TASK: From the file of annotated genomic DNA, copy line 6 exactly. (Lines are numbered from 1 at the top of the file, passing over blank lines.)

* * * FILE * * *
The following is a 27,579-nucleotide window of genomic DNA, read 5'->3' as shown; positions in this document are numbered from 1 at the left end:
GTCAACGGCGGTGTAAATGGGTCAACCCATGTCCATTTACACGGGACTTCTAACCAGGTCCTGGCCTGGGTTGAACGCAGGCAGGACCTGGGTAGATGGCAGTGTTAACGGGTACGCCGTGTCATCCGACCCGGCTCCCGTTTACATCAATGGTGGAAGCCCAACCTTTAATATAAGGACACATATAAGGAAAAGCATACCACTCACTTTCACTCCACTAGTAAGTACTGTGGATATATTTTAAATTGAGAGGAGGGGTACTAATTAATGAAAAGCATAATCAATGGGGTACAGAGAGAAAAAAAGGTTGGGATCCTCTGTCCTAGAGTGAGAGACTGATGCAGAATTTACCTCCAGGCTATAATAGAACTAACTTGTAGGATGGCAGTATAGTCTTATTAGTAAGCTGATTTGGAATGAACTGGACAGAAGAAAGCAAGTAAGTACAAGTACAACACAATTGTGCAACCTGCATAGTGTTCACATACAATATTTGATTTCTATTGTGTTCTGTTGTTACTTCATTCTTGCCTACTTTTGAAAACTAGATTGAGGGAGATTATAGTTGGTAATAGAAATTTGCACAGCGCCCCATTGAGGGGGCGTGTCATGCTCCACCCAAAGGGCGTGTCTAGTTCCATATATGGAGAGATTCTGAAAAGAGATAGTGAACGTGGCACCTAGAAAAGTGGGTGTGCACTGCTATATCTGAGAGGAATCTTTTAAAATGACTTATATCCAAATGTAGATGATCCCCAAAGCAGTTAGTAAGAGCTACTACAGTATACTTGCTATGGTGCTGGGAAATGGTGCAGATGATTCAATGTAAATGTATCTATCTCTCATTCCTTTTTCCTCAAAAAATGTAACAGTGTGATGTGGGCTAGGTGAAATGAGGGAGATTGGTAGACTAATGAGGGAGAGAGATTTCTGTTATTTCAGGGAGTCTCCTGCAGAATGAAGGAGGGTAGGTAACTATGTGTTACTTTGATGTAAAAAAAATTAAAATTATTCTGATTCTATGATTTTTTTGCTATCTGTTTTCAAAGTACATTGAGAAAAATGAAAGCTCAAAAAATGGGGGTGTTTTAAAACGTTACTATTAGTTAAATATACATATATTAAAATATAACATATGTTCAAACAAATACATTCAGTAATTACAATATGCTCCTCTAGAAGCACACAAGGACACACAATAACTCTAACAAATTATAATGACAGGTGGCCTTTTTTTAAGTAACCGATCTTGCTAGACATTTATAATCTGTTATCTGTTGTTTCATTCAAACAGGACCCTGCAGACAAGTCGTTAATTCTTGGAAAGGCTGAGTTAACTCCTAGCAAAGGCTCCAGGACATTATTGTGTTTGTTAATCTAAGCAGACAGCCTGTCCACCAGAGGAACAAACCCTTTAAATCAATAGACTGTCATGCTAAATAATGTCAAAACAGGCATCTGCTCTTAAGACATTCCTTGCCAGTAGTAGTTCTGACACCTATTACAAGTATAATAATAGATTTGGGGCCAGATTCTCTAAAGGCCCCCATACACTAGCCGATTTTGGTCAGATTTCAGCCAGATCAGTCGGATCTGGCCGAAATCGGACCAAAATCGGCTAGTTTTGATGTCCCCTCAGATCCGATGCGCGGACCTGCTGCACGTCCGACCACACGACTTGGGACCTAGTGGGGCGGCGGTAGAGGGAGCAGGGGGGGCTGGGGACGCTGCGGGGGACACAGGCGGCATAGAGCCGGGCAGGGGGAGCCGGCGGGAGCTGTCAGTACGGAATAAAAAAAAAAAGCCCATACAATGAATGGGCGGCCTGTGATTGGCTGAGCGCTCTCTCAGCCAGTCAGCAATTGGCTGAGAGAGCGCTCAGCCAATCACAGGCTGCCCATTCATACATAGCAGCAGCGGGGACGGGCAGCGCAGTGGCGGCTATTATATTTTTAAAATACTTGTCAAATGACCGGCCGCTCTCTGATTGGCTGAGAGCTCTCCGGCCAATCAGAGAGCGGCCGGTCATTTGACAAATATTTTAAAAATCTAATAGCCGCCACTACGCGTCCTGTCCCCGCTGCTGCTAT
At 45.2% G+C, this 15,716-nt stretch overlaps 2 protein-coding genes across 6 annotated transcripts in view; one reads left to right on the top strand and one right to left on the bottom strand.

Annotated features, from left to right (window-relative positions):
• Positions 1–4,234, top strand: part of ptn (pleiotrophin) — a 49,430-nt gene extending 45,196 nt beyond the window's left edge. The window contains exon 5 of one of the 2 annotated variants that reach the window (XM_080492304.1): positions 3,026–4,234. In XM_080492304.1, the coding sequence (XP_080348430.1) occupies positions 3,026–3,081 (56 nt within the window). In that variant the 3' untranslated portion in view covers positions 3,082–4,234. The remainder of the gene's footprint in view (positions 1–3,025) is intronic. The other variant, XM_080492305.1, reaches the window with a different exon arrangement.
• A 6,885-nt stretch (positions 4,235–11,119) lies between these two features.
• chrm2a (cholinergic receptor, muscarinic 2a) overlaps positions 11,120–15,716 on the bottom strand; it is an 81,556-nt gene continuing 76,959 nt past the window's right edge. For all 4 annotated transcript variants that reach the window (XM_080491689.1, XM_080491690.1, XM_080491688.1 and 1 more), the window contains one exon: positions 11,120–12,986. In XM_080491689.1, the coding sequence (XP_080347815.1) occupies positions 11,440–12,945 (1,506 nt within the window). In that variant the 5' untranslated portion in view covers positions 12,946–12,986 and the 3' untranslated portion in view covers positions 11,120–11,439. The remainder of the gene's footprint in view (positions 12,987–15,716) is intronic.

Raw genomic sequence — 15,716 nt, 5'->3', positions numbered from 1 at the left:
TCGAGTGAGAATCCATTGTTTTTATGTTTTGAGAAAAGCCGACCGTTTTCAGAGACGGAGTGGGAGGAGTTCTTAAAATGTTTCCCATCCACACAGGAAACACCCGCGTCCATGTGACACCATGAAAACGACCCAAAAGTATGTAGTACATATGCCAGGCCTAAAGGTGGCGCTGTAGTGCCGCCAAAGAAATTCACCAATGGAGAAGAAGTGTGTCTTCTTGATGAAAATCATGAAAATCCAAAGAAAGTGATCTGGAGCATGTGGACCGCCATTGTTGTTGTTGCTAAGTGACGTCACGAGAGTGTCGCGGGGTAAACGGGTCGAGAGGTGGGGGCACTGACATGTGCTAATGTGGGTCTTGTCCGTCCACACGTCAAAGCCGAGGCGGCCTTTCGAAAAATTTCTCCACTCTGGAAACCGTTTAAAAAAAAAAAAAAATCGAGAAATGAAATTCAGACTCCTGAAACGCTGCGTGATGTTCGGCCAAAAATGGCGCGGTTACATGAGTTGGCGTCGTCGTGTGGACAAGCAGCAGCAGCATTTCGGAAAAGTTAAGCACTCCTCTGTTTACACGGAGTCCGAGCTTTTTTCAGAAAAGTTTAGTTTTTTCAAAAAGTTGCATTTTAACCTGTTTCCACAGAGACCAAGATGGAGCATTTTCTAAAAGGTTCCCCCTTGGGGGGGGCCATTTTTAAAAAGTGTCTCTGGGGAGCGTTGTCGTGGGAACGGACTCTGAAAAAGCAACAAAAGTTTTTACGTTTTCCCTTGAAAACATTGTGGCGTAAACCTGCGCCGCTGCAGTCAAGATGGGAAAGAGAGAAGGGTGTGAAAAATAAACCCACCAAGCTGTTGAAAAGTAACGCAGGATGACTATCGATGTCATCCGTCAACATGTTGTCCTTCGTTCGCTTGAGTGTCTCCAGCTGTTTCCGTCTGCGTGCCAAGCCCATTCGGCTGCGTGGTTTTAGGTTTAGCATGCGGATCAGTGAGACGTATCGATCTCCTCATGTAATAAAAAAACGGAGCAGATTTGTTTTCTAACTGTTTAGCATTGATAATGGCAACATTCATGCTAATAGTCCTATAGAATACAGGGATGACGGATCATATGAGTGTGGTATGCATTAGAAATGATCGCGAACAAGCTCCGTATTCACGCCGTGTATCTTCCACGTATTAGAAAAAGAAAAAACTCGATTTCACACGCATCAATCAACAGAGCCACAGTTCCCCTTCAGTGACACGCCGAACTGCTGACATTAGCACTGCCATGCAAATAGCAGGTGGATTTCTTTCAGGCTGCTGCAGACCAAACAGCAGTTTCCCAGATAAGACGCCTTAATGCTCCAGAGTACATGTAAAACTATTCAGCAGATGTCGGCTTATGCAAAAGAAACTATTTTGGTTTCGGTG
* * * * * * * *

• A 6,885-nt stretch (positions 4,235–11,119) lies between these two features.